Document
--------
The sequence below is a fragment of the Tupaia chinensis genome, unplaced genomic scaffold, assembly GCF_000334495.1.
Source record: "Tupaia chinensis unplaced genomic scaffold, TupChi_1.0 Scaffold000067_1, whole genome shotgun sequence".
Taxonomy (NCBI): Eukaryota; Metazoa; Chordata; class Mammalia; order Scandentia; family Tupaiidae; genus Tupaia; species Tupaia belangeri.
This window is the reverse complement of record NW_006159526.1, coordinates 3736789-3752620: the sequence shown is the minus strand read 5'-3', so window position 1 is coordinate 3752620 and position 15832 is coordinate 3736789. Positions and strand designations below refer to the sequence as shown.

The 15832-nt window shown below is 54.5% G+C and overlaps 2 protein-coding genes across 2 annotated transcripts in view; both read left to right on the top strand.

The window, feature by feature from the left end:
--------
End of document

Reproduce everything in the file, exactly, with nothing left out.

The sequence below is a fragment of the Tupaia chinensis genome, unplaced genomic scaffold, assembly GCF_000334495.1.
Source record: "Tupaia chinensis unplaced genomic scaffold, TupChi_1.0 Scaffold000067_1, whole genome shotgun sequence".
Taxonomy (NCBI): Eukaryota; Metazoa; Chordata; class Mammalia; order Scandentia; family Tupaiidae; genus Tupaia; species Tupaia belangeri.
This window is the reverse complement of record NW_006159526.1, coordinates 3736789-3752620: the sequence shown is the minus strand read 5'-3', so window position 1 is coordinate 3752620 and position 15832 is coordinate 3736789. Positions and strand designations below refer to the sequence as shown.

The 15832-nt window shown below is 54.5% G+C and overlaps 2 protein-coding genes across 2 annotated transcripts in view; both read left to right on the top strand.

The window, feature by feature from the left end: